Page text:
The star of the show for Azerbaijan was Rauf Mamedov, who finished on an unbeaten 8/9 and comfortably topped the list of rating performers:
Talking to Extra Time he compared the win to an earlier triumph:
Of course the emotions aren’t the same as in 2009 when we first won the European Championship. Back then it was the late Vugar Gashimov who brought us victory. I'm still living off that victory today. In the current continental championship we started badly, losing to Italy and not beating Spain. Of course we’re glad that we won in the end. After the Chess Olympiad in Baku last year, when we performed badly, the whole of Azerbaijan was expecting only success from us. And now we’ve again shown that Azerbaijan is a strong chess country.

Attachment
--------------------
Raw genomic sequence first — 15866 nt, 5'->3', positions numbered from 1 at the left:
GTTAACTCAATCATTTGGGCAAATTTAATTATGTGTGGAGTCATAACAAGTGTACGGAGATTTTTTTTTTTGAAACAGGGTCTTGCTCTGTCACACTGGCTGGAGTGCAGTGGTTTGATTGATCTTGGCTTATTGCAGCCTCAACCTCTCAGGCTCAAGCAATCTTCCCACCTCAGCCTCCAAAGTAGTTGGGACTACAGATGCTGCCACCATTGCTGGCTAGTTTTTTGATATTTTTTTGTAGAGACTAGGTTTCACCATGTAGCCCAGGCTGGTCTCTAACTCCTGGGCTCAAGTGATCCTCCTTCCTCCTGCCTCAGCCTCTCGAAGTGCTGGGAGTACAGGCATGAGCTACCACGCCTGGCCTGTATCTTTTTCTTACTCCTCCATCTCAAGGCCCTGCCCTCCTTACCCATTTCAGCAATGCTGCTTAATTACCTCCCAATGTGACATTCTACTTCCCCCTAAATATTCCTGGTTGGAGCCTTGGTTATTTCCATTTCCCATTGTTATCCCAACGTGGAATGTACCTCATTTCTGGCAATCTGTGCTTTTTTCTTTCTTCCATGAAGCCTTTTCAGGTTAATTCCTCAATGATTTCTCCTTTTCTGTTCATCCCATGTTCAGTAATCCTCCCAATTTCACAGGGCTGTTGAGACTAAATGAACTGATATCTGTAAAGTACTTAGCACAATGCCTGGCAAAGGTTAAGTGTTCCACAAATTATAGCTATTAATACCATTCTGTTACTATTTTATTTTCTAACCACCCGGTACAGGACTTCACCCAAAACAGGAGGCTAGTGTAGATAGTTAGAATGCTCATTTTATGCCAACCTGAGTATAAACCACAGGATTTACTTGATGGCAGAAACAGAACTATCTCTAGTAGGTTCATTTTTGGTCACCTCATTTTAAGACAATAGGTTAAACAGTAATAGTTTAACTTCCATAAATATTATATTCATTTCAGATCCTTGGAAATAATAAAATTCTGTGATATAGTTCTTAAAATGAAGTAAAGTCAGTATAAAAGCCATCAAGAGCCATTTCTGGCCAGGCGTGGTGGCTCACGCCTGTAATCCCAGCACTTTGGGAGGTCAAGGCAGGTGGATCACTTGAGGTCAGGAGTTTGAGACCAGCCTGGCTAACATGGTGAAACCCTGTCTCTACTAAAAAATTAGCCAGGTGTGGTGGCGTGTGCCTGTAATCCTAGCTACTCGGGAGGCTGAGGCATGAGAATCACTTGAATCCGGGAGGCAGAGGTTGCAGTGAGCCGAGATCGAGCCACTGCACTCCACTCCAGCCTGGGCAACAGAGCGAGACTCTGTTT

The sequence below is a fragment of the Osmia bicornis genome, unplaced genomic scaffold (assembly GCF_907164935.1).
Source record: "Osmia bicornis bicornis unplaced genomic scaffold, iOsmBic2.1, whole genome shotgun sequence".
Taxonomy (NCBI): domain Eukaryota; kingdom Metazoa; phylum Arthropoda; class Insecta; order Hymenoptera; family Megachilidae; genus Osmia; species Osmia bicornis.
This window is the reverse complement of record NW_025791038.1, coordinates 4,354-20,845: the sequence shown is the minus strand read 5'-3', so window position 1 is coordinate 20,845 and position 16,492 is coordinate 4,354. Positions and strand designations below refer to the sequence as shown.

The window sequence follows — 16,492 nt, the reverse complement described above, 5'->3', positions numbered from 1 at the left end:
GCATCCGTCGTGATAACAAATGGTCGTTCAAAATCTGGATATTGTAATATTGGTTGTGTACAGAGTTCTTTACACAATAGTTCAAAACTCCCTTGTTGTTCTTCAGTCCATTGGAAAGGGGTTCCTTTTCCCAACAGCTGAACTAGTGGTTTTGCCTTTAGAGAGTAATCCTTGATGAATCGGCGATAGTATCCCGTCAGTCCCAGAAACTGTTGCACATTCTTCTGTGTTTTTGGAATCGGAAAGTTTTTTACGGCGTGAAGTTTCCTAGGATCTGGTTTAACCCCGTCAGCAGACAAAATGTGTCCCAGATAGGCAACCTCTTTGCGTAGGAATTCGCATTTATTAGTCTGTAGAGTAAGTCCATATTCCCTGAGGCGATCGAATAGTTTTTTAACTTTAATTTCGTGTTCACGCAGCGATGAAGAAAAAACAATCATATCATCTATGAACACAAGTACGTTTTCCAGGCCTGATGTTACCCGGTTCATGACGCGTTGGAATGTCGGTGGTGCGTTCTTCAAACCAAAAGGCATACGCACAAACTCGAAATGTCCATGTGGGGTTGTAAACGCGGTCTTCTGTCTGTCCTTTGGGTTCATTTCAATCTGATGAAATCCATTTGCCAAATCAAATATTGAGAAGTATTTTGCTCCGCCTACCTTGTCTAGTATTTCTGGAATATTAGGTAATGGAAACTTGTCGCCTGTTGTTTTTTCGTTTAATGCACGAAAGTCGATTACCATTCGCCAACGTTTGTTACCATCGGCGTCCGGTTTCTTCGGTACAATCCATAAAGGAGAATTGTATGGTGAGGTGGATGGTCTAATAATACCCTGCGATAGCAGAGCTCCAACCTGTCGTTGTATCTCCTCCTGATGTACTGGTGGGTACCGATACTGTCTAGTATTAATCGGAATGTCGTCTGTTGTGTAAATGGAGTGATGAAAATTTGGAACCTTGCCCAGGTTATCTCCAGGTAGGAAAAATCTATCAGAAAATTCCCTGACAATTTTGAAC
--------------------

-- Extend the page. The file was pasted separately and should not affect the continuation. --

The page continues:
I prepared for the games with our captain Eltaj Safarli and my personal trainer Alexander Khalifman. They thought about the variations before the match with Russia. You saw for yourself that we crushed Russia and that, in essence, was the championship match.
I always tried to play to the end. I played in all nine games, at times for 5-6 hours. In an individual tournament it’s easier as you feel a little more relaxed, but when you’re playing for your country, for a team, you have to fight to the end. I’m very glad that we beat Armenia. It was precisely that victory that opened up a path to the championship for us.
Who was the heart, brain and soul of our team in the current European Championship? That was Eltaj!
The team that just missed out on medals was Croatia, who matched Ukraine’s score but couldn’t match their tiebreak. The 14th seeds overperformed, with Marin Bosiocic grabbing a fifth win for 6/8 and a 2824 rating performance. The most dramatic game in their 2.5:1.5 defeat of Turkey, however, was Ivan Saric’s victory on top board over Dragan Solak. Dragan was well on top with the white pieces, but then let his advantage slip and finally blundered with 31.Qa4?